His presidency was built on secrecy and, we now know, on lies
By Sidney Blumenthal
April 13, 2006
April 13, 2006 | President Bush has been in search of himself for two and a half years. His voyage of self-discovery began on Sept. 30, 2003. Asked what he knew about senior White House officials anonymously leaking the identity of covert CIA operative Valerie Plame Wilson, he expressed his earnest desire to help special prosecutor Patrick Fitzgerald ferret out the perpetrators. "I want to know the truth," he said. "If anybody has got any information inside our administration or outside our administration, it would be helpful if they came forward with the information so we can find out whether or not these allegations are true and get on about the business."
Bush didn't stop there. He issued an all-points bulletin requesting help for the prosecutor. "And if people have got solid information, please come forward with it. And that would be people inside the information who are the so-called anonymous sources, or people outside the information -- outside the administration. And we can clarify this thing very quickly if people who have got solid evidence would come forward and speak out. And I would hope they would." The day before, the president had sent out his press secretary, Scott McClellan, to announce that involvement in this incident would be a firing offense: "If anyone in this administration was involved in it, they would no longer be in this administration."
Last week, however, in a filing in his perjury and obstruction of justice case against I. Lewis "Scooter" Libby, former chief of staff to Vice President Dick Cheney, Fitzgerald revealed that Libby had been authorized by the president and vice president to leak parts of the October 2002 National Intelligence Estimate on Iraq's weapons of mass destruction to reporters.
The White House's initial response was for an anonymous "senior administration official" to leak to the New York Times that Bush had played "only a peripheral role in the release of the classified material and was uninformed about the specifics," as the Times reported. The White House source, trying to remove the president from the glare, fingered Cheney as the instigator.
On Monday, Bush appeared at Johns Hopkins University's Paul H. Nitze School of Advanced International Studies, where a graduate student asked him about his role in the leak of classified information. The president, who had once perplexedly said, "I want to know the truth," replied, "I wanted people to see the truth and thought it made sense for people to see the truth." Was blind but now he sees? Grace (or Patrick Fitzgerald) had led him home.
Bush acted in the beginning as an innocent injured party. He pretended to be utterly baffled by events. His feigned unawareness was intended to deflect attention from himself. His call to find those responsible was to ensure that the facts would never be known. When he was exposed, he donned a new guise. Instead of the seeker of truth, he became the truth teller.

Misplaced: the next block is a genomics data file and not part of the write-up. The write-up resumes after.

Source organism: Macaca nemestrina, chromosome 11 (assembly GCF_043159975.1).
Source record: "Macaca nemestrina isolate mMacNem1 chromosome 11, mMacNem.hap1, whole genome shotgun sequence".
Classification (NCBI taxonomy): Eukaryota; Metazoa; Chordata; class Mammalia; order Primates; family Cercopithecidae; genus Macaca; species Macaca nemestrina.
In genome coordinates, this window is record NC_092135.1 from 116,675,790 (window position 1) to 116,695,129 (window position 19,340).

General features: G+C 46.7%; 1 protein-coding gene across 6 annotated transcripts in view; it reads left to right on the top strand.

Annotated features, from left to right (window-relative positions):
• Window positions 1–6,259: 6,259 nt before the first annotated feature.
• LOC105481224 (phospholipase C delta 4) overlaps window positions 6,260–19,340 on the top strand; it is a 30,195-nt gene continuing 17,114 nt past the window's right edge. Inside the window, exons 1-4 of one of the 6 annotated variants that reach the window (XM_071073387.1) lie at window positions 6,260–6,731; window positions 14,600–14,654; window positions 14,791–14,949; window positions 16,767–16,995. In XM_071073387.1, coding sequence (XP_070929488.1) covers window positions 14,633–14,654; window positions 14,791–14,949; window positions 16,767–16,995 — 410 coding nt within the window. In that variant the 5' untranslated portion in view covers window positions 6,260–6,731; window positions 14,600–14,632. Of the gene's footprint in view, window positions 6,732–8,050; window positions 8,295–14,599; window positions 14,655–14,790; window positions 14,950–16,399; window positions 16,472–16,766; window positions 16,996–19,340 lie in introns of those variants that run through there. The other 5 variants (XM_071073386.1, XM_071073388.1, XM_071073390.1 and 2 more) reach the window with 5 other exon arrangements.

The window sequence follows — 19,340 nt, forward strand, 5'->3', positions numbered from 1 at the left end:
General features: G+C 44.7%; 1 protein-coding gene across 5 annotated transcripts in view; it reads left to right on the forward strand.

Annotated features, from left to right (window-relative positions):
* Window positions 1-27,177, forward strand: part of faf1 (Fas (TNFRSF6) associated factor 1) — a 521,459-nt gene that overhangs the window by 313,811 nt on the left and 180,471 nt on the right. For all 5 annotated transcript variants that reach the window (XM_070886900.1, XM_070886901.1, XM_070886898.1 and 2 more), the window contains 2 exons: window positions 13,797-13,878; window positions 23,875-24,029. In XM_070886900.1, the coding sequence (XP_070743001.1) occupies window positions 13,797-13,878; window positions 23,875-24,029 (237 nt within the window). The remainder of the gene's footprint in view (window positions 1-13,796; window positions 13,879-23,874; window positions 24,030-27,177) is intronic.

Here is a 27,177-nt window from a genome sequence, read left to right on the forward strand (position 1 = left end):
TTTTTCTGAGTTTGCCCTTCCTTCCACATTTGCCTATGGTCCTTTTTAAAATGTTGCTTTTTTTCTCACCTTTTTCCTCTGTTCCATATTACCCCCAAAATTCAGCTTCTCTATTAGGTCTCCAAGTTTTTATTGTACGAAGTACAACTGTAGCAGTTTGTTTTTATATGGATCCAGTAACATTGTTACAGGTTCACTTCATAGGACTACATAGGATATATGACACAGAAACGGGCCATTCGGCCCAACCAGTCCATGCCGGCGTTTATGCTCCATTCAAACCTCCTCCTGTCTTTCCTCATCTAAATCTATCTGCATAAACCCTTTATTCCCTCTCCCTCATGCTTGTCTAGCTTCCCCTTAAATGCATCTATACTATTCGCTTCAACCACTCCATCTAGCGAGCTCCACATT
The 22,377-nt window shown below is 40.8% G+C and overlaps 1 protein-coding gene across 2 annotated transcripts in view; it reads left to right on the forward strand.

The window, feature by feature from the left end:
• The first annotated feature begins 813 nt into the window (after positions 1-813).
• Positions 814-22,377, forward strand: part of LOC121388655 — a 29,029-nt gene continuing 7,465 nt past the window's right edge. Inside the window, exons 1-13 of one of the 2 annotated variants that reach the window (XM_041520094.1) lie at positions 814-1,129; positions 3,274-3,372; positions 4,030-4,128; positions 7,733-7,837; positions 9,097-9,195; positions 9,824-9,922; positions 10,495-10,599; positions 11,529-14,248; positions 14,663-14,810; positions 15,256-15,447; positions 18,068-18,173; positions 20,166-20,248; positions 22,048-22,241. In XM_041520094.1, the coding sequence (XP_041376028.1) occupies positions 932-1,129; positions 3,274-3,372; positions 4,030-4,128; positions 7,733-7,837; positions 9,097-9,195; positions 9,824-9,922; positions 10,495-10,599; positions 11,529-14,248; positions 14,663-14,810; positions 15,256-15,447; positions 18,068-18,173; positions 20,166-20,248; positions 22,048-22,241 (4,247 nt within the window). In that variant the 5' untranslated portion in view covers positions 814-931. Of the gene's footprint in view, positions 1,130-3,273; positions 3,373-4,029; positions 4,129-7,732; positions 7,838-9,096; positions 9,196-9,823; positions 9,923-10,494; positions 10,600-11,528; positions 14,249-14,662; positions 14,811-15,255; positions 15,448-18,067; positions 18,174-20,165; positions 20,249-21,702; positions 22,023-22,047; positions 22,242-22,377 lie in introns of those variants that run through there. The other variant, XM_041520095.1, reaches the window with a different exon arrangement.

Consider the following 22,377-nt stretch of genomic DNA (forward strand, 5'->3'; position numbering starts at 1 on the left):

But the classified information he authorized to be selectively leaked -- that Saddam Hussein was seeking to purchase yellowcake uranium in Niger for use in nuclear weapons -- was not the truth, and its release was intended to buttress a falsehood. Indeed, last week, former Secretary of State Colin Powell told journalist Robert Scheer that the notorious 16 words in Bush's 2003 State of the Union address concerning Iraq's supposed efforts to buy uranium -- the claim that former ambassador Joseph Wilson was sent to Niger to investigate -- were bogus. "That was a big mistake," Powell said. "It should never have been in the speech. I didn't need Wilson to tell me that there wasn't a Niger connection. He didn't tell us anything we didn't already know. I never believed it." Thus, three years after the event, Powell finally admitted publicly that the president spoke falsely about the reason for war, that there were interested parties inside the administration determined to put false words in his mouth, and that the secretary of state, knowing this, lacked the power to stop it.
Bush as the man of truth offered a convoluted explanation of the declassification process. He retreated into technical legalisms that as the man of action he had disdained. "You're not supposed to talk about classified information, and so I declassified the document," he said at Johns Hopkins. "I thought it was important for people to get a better sense for why I was saying what I was saying in my speeches."
Once again, he offered a misleading statement. The completely irregular process of Bush's declassification, so unprecedented that Scooter Libby was unsure it was legal, was a badge of guilt. The declassification reflected a vengeful impulse against a critic and was an inadvertent confession of the fragility and tenuousness of Bush's case for war.
Fitzgerald's filing of April 5, the cue for Bush's latest theater of the absurd, provides previously lacking details of the narrative. Through Fitzgerald's further filings before the January 2007 trial of Scooter Libby, other crucial facts may yet emerge. In his prosecution of Libby, Fitzgerald is establishing indisputable facts about the history of the Bush presidency and its methods of operation.